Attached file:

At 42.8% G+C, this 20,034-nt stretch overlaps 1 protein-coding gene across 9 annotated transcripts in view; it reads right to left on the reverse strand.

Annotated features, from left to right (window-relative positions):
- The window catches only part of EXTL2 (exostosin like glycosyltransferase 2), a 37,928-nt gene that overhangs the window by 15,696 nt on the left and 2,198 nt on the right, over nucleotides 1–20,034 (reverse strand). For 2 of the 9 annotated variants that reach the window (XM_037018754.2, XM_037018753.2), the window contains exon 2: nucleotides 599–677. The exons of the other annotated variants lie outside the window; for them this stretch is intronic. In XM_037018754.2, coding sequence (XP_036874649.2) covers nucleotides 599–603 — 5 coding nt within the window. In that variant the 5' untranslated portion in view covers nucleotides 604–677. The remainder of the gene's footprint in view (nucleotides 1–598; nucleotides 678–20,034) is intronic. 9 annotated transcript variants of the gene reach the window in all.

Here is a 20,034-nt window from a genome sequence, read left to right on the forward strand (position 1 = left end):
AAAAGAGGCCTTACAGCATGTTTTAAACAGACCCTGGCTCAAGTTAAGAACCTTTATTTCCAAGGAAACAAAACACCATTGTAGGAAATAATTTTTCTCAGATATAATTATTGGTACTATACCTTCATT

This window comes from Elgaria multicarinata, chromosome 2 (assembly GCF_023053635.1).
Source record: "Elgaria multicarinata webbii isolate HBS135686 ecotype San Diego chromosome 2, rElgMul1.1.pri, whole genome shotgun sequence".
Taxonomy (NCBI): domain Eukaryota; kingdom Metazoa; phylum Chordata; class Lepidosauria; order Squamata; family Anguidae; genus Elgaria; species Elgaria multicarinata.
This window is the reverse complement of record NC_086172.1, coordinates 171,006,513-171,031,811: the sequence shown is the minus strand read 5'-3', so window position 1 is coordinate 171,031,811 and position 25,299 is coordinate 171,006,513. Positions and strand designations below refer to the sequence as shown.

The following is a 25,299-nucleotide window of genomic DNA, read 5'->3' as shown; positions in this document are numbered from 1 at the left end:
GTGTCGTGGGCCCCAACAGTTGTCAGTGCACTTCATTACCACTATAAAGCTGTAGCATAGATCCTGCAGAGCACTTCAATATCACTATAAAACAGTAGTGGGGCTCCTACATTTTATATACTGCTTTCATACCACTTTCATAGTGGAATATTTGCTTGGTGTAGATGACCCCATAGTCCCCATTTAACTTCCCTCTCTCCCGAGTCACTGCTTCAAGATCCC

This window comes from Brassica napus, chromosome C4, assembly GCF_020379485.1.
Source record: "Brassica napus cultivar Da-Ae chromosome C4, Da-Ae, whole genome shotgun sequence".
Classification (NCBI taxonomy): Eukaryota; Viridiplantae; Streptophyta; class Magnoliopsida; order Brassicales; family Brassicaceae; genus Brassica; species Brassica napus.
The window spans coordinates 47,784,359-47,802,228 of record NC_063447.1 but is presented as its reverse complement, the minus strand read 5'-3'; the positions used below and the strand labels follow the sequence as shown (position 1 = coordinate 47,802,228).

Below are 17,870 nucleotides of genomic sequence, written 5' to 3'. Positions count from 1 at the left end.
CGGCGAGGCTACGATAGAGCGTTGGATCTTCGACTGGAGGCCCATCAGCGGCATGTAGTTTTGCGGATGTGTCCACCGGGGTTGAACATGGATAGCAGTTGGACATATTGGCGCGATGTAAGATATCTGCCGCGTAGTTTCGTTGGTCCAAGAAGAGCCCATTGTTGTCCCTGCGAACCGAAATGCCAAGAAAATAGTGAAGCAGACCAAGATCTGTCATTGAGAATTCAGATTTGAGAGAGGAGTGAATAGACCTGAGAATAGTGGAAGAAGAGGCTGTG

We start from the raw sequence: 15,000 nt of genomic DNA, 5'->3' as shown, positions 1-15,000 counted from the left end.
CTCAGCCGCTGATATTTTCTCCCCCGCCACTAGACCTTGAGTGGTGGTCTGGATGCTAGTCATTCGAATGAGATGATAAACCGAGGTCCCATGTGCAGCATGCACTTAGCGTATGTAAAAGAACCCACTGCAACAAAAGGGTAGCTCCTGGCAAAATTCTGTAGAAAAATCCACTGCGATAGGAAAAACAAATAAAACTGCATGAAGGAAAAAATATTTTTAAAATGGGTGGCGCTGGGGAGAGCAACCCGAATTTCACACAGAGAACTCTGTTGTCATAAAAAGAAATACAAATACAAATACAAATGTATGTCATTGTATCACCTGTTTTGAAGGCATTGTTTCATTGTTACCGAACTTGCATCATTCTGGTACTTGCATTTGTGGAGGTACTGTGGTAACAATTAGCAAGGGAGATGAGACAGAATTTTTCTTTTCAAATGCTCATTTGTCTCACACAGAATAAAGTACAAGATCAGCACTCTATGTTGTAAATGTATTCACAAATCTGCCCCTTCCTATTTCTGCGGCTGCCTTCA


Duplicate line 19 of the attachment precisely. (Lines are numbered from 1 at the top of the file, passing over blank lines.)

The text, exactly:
CTCAGCCGCTGATATTTTCTCCCCCGCCACTAGACCTTGAGTGGTGGTCTGGATGCTAGTCATTCGAATGAGATGATAAACCGAGGTCCCATGTGCAGCATGCACTTAGCGTATGTAAAAGAACCCACTGCAACAAAAGGGTAGCTCCTGGCAAAATTCTGTAGAAAAATCCACTGCGATAGGAAAAACAAATAAAACTGCATGAAGGAAAAAATATTTTTAAAATGGGTGGCGCTGGGGAGAGCAACCCGAATTTCACACAGAGAACTCTGTTGTCATAAAAAGAAATACAAATACAAATACAAATGTATGTCATTGTATCACCTGTTTTGAAGGCATTGTTTCATTGTTACCGAACTTGCATCATTCTGGTACTTGCATTTGTGGAGGTACTGTGGTAACAATTAGCAAGGGAGATGAGACAGAATTTTTCTTTTCAAATGCTCATTTGTCTCACACAGAATAAAGTACAAGATCAGCACTCTATGTTGTAAATGTATTCACAAATCTGCCCCTTCCTATTTCTGCGGCTGCCTTCA